Recent advances in the availability of computational resources allow for more sophisticated approaches to speech recognition than ever before. This study considers Artificial Neural Network and Hidden Markov Model methods of classification for Human Speech Recognition through Diphthong Vowel sounds in the English Phonetic Alphabet rather than the classical approach of the classification of whole words and phrases, with a specific focus on both single and multi-objective evolutionary optimisation of bioinspired classification methods. A set of audio clips are recorded by subjects from the United Kingdom and Mexico and the recordings are transformed into a static dataset of statistics by way of their Mel-Frequency Cepstral Coefficients (MFCC) at sliding window length of 200ms as well as a reshaped MFCC timeseries format for forecast-based models. An deep neural network with evolutionary optimised topology achieves 90.77% phoneme classification accuracy in comparison to the best HMM that achieves 86.23% accuracy with 150 hidden units, when only accuracy is considered in a single-objective optimisation approach. The obtained solutions are far more complex than the HMM taking around 248 seconds to train on powerful hardware versus 160 for the HMM. A multi-objective approach is explored due to this. In the multi-objective approaches of scalarisation presented, within which real-time resource usage is also considered towards solution fitness, far more optimal solutions are produced which train far quicker than the forecast approach (69 seconds) with classification ability retained (86.73%). Weightings towards either maximising accuracy or reducing resource usage from 0.1 to 0.9 are suggested depending on the resources available, since many future IoT devices and autonomous robots may have limited access to cloud resources at a premium in comparison to the GPU used in this experiment.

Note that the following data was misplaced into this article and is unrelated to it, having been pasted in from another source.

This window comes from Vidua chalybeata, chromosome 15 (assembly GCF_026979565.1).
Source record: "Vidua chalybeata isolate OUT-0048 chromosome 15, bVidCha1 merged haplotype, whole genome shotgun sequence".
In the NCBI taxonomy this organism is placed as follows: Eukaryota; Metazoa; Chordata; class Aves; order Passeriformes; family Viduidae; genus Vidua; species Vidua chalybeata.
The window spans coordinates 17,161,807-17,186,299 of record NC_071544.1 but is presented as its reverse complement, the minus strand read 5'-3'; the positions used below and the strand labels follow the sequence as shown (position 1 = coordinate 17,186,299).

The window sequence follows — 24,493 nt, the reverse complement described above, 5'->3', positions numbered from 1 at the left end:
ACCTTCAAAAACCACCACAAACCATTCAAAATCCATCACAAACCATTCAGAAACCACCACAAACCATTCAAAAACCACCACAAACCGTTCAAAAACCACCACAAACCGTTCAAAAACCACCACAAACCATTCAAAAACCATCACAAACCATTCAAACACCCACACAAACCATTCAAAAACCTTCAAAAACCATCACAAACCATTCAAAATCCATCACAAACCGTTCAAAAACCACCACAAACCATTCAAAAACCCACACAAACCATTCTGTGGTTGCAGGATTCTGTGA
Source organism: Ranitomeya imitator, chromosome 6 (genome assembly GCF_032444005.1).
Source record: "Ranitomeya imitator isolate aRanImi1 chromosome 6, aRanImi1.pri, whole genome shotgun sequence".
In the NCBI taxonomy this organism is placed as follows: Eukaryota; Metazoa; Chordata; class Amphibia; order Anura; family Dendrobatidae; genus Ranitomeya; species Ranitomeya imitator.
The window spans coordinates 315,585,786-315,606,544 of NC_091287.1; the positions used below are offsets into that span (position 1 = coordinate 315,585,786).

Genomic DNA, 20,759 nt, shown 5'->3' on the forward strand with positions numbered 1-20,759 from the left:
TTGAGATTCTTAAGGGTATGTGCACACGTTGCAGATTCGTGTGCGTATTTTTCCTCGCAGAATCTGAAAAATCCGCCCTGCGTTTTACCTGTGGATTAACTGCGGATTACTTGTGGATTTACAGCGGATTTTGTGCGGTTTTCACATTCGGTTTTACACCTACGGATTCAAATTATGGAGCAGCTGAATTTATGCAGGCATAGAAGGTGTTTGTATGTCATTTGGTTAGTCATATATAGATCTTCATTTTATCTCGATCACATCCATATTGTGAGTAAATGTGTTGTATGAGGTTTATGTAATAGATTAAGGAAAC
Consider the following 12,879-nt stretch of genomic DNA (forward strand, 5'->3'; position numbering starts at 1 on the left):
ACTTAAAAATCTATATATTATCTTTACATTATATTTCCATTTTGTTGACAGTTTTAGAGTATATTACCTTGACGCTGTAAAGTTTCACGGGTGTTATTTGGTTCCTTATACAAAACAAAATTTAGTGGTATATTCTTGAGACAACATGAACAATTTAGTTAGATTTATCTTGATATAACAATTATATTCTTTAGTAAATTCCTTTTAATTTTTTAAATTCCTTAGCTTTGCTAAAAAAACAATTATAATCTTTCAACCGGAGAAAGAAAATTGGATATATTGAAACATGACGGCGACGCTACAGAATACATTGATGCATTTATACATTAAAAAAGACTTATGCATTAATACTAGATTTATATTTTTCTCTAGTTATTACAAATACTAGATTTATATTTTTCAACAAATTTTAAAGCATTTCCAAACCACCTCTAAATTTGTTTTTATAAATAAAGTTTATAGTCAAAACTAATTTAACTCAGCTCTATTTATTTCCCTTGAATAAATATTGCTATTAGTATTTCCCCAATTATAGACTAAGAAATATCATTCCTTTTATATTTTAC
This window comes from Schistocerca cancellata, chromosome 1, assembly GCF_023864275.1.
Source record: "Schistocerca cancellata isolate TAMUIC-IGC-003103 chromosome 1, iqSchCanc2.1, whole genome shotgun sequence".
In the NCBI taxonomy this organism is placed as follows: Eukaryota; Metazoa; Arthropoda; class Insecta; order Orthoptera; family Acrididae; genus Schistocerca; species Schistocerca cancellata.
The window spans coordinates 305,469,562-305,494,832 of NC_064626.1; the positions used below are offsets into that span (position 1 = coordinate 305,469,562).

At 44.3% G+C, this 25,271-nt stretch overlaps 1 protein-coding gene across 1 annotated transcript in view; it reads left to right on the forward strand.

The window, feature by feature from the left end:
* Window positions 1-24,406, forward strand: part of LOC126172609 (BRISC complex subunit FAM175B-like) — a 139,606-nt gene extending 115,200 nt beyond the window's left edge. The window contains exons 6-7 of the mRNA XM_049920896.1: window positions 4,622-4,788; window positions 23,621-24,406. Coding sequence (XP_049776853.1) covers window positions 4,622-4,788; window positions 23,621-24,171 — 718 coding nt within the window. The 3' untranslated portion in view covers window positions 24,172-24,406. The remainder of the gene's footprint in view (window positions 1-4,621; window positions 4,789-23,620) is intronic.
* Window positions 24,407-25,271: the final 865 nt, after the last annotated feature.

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- Applied hyperheuristics
- Multi-objective evolutionary computation
- Phoneme classification
- Speech recognition